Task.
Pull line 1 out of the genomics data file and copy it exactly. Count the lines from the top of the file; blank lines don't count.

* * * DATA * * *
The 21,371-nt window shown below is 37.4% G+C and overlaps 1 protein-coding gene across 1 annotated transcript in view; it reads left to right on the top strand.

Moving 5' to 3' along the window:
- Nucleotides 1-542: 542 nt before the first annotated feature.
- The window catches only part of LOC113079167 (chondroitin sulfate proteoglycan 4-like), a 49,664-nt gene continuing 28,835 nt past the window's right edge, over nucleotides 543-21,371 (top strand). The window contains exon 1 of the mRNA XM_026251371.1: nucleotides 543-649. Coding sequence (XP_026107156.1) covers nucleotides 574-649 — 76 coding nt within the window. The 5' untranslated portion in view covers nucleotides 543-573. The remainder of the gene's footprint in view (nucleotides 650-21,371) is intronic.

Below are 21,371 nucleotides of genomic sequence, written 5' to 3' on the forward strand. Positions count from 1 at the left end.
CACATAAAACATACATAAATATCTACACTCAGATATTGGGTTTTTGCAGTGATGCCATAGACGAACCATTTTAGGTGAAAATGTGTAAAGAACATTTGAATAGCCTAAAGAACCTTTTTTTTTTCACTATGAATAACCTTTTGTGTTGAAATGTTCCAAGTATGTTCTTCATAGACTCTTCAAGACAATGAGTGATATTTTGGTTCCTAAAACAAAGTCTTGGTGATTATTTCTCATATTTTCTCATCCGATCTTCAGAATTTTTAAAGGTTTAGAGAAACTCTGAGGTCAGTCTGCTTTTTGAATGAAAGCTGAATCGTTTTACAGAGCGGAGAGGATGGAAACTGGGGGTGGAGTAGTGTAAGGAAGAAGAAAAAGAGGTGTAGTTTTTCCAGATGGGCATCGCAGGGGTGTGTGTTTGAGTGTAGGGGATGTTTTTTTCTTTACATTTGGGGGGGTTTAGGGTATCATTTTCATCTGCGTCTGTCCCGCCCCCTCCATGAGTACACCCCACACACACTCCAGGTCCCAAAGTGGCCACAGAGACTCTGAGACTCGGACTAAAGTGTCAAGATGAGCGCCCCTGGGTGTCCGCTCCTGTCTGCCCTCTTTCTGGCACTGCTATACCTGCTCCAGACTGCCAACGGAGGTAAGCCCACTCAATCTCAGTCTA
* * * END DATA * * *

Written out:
The 21,371-nt window shown below is 37.4% G+C and overlaps 1 protein-coding gene across 1 annotated transcript in view; it reads left to right on the top strand.